Salmonella bacteria is one of the most common bacterial causes foodborne illness in the United States, causing about one million annual illnesses, including approximately 19,000 hospitalizations and 380 deaths. In recent years, major outbreaks have been linked to products such as imported tuna, organic peanut butter, and Foster Farms raw chicken. These “product based” outbreaks are often geographically diffuse, with victims in many parts of the nation, and are only linked together after exhaustive trace-back investigations.

But many other outbreaks are linked to a single restaurant, such as the massive 2013 Firefly Tapas restaurant outbreak in Las Vegas, where cross contamination in the restaurant led to hundreds of patrons getting sick. These outbreaks are nearly always linked to poor sanitation and hygiene practices in a given restaurant, where salmonella is allowed to get into the food through improper food preparation or handling.

This is the case of the Iguana Joe’s at 18319 West Lake Houston Parkway, Humble, Texas 77346, which was at the center of a major outbreak of salmonella in June of 2013.

Ron Simon & Associates represents many of the Iguana Joe’s Father’s Day Salmonella victims, and filed a lawsuit on behalf of one of those victims today.  Ron Simon, who has represented thousands of salmonella victims, issued the following statement this morning:  “The difference between the Iguana Joe’s salmonella outbreak and many other salmonella outbreaks is that this one was actually anticipated and allowed to occur.”

On April 20, 2012, Iguana Joe’s was given a damming Foodborne Illness Risk evaluation by the Harris County Public Health & Environmental Services through its Environmental Public Health Division (EPHD). Iguana Joe’s received the worst score possible, meaning that the restaurant posed an “EXTREMELY HIGH RISK” of causing food borne illness, which mandated monthly agency inspections.

In May of 2013,  the restaurant underwent three EPHD inspections which repeatedly raised serious safety concerns including not having a manager on duty with the proper certification and knowledge of food safety.  Following these inspections Iguana Joe’s received a new Foodborne Illness Risk Assessment.  On this assessment it received another highly critical Risk Score indicating a HIGH RISK of causing foodborne illness.

Just 10 days after the warning, the restaurant was the source of a salmonella outbreak sickening dozens of patrons.

On June 21st, EPHD began its investigation into the outbreak.  The lead EPHD investigator on June 21st was Marcus Kufeji.  During his initial meeting at the restaurant, he noted that lettuce was being held in a hand sink.  The next day the EPHD performed a a full inspection of Iguana Joe’s.  Investigators found critical violations across the board, including day-old chicken stored above 41 degrees, violations of reheating practices for food, the storage of raw beef in a garbage can, the presence of raw chicken over cooked foods in refrigeration units, a failure to demonstrate proper food safety knowledge by management, and unclean utensils. During the inspection, inspector Steve Garcia also determined that 17 pounds of food needed to be destroyed due to adulteration.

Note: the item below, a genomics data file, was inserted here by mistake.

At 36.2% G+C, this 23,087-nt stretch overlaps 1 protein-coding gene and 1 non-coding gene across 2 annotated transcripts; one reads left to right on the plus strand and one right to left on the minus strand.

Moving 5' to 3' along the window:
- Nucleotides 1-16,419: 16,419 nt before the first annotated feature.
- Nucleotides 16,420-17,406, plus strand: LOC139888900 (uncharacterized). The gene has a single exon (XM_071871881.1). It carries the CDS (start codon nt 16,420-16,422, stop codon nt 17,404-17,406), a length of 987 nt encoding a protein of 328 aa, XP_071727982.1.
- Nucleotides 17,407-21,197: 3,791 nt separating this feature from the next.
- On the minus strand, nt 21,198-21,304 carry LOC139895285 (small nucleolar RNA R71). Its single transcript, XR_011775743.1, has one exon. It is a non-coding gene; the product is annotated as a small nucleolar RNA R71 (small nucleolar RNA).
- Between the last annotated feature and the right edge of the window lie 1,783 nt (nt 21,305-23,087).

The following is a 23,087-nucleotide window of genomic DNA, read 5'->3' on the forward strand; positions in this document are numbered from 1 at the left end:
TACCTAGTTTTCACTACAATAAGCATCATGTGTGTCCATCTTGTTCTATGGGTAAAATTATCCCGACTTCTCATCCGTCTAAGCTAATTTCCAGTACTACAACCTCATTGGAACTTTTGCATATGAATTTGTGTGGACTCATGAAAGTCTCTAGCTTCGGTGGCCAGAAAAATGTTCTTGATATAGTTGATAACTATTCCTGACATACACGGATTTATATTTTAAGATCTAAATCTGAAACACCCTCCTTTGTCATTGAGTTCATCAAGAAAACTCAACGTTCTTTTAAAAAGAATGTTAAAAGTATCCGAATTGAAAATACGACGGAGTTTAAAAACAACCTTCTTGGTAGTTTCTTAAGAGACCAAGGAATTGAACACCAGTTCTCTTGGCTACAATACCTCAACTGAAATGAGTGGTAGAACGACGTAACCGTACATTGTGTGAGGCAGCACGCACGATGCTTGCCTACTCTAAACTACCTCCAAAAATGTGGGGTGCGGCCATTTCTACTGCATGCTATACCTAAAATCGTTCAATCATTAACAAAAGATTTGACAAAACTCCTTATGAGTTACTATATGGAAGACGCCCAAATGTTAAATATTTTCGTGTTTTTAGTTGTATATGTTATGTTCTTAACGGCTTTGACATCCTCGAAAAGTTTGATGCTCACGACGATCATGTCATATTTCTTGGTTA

The EPHD issued Manager Sandra Walker CITATION 42-0000-005181 as a result of the unsanitary conditions and ordered her to appear in court to face penalties.

Two days later, after destroying another 45 pounds of adulterated food, the EPHD issued owner Bonnie Ybarra CITATION 42-0000-00599 and also ordered her to appear in court to face penalties.

On June 25th, Iguana Joe’s received a CLOSURE NOTICE which ordered the restaurant to cease all food establishment operations immediately. Then, on June 29, the EPHD ordered that 4374.3 pounds of adulterated food be destroyed due to “possible contamination associated with recent foodborne illness reports.”

The Iguana Joe’s Father’s Day outbreak sickened more than 30 individuals, hospitalizing a number of them. But Iguana Joe’s was allowed to reopen after promising to clean things up and retrain its staff/management in proper food safety.

The outbreak should have been sufficient to put Victor and Bonnie Ybarra, along with Sandra Walker, on notice that food preparation practices at Iguana Joe’s required a new approach.

But on April 8, 2014 Iguana Joe’s received another Foodborne Illness Risk Assessment, this time with an off-the-chart Risk Score of 130, even higher than the two that preceded the salmonella outbreak.  The EPHD found that Iguana Joe’s again posed an EXTREMELY HIGH RISK of causing foodborne illness.  Only one month later, on May 8, 2014, health officials received another complaint of diarrhea, abdominal cramping, and headache after consumption of a beef and bean burrito at Iguana Joe’s.

Iguana Joe’s continues to violate proper food safety and sanitary practices and has received, three years in a row, damming Foodborne Illness Risk Assessments, including two EXTREMELY HIGH RISK scores and one HIGH RISK score.  It is hard to believe that this restaurant is allowed to remain open.

For more information on the Iguana Joe’s lawsuit and ongoing litigation, call the salmonella lawyers at Ron Simon & Associates at 713-335-4900 or toll free at 1-888-335-4901.  Talk to a Romaine Lettuce Ecoli Lawyer about filing a Romaine lettuce e coli lawsuit.